5th – John Watson Galloway
Top Female – Lori Lowe
Top Male Junior – Benjamin Myers
Top Female Junior – Nioshi Rolle
Most Distinguished – Pedro Wassitsch

Complete race results for the 2005 Bahamas National Sunfish Championship can be found on the Bahamas Sailing Association web site at bahamassailing.org.


 

However, the lack of wind and race cancellations didn’t dampen the enthusiasm of the sea-faring locals. They clamored for organizers to bring more Olympic class sailing competition to the Family Islands, drawing on the national passion of racing traditional Bahamian sloops. Experience gained racing on Sunfish and other Olympic class boats is recognized as a way to open opportunities for successful local sailors to compete internationally in one-design regattas.

“We have even more people wanting to sail. We have quite a few Sunfish here and there are even more over in Black Point. But what happened this year is some of the boats weren’t quite ready and some were damaged and needed repair,” said Tony Gray, the goodwill ambassador of Staniel Cay who also raced in the event. Gray is the son of one of the finest skippers in the Bahamas, Rolly Gray, a fixture in the Family Island Regatta in George Town, Exuma since its inception in 1954.

Finishing in the top five among the Exuma sailors in the 2005 National Championship were Leander “Magic” Pinder of Black Point, in 12th place overall, just ahead of Nioshi Rolle, followed by Loan Rolle in 15th position, Clyde Rolle in 21st place, and Uriah “Boyo” Rolle of Staniel Cay.

“Staniel Cay has always had a good racing tradition, from Rolly Gray, and Tidal Wave and the Family Island Regattas,” says David Hocher, owner of the Staniel Cay Yacht Club, founded by his father, Joe Hocher, in the 1960’s. “Rolly Gray really put Staniel Cay on the map in terms of the community sailing tradition. Some of the younger guys have organized the New Year’s Regatta, and then there’s also a cruising regatta,” he says.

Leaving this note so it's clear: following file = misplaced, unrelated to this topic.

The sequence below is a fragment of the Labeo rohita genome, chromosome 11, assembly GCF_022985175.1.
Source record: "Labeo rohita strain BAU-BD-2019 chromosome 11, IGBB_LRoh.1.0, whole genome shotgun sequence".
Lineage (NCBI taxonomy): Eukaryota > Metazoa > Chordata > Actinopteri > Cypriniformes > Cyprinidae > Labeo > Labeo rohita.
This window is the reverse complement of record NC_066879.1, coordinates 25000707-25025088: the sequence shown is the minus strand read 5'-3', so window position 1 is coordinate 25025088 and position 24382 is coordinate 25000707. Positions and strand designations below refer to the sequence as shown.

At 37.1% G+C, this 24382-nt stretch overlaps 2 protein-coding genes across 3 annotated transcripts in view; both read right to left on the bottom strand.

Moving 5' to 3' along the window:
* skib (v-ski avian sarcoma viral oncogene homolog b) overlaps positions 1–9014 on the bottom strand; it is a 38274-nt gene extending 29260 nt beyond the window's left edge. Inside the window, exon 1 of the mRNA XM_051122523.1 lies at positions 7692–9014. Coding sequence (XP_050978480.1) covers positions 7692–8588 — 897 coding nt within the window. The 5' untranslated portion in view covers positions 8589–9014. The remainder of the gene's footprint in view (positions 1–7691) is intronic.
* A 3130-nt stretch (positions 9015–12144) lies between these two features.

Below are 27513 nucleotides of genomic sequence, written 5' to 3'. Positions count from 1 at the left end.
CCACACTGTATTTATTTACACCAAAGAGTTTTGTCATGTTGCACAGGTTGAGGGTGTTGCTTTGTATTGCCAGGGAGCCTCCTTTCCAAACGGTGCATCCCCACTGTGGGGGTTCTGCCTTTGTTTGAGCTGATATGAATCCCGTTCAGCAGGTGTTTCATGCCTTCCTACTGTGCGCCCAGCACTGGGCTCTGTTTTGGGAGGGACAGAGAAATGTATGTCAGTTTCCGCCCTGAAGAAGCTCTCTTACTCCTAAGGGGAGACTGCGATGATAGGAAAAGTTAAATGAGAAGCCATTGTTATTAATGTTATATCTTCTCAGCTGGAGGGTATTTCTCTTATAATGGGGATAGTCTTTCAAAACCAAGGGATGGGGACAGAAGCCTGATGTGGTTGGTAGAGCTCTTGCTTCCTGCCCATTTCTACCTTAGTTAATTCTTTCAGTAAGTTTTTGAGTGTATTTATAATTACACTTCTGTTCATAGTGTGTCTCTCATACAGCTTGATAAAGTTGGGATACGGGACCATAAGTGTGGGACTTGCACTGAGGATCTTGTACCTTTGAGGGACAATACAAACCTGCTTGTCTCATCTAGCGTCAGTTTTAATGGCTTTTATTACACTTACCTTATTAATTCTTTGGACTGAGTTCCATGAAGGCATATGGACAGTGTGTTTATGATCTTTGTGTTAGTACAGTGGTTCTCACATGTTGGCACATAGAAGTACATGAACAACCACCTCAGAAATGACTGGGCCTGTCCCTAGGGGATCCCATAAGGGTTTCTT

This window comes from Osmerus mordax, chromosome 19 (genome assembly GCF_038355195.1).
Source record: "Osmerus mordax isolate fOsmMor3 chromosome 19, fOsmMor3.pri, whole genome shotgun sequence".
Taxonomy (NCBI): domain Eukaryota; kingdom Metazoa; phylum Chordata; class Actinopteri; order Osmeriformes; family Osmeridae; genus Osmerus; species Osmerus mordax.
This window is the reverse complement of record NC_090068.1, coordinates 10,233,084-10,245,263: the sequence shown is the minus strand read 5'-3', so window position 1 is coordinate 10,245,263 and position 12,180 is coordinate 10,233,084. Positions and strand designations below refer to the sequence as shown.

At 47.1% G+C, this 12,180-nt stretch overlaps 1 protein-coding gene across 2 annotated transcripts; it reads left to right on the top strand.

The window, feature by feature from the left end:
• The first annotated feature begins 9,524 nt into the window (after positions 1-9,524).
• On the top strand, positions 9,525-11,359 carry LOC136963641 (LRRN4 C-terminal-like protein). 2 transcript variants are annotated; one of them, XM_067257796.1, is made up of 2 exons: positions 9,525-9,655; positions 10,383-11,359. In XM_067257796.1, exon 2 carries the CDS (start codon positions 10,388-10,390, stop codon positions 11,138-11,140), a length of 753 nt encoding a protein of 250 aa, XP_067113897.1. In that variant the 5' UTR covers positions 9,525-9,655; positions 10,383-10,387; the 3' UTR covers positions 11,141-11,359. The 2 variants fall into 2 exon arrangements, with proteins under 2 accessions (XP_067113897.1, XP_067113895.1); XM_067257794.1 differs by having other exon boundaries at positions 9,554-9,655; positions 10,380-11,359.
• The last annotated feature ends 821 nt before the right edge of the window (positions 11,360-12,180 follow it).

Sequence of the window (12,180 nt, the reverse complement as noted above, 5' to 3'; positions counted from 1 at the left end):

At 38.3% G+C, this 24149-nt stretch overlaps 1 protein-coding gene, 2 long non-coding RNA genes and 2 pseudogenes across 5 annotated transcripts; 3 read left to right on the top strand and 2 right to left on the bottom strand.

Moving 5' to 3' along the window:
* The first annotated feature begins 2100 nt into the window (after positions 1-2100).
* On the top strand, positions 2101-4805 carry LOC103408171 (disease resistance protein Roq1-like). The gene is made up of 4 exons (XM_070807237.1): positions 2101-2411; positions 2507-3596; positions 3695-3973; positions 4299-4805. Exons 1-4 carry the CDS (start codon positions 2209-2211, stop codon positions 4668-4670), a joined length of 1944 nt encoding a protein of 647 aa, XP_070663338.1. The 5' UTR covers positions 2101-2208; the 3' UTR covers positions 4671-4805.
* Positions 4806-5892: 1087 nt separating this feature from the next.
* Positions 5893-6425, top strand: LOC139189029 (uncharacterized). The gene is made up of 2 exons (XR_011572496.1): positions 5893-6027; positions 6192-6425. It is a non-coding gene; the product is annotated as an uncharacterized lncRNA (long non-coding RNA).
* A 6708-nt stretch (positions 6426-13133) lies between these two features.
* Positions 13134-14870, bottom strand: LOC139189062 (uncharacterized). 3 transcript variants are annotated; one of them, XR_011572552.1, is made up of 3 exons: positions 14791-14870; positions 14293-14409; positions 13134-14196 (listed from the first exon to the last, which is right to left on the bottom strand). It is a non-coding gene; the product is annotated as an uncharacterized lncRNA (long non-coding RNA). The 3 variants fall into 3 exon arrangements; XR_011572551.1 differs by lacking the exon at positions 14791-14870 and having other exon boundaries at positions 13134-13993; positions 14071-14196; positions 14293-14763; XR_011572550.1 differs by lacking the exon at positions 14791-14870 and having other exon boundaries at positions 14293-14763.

The move to change the venue for the Sunfish Nationals was prompted by Bahamas Sailing Association (BSA) executive John Lawrence who, like Hocher, grew up in Staniel Cay. “It was John’s idea. He did all the work to get it here. We figured we’d throw the thing and let people hear about it and present it as a really fun regatta. It’s a first time thing for us, but it is the National Championships of the Bahamas, and there isn’t a Bahamian around here who wouldn’t want to compete,” Hocher explains.
Now having proven itself as an ideal location for dinghy racing, plans are already in the works at Staniel Cay to host another Sunfish Championship and possibly an International Optimist class competition for junior sailors within the next 12 months.

“You could not have asked for a better venue,” says the BSA’s Lawrence, who was the regatta chairman. “The sailing conditions at Staniel are some of the best you will find anywhere. Couple that with the great hospitality of Staniel Cay, and it is a perfect match. The camaraderie at the regatta was excellent and unparalleled as evidences at the numerous social functions that rivaled the racing on the water,” he says.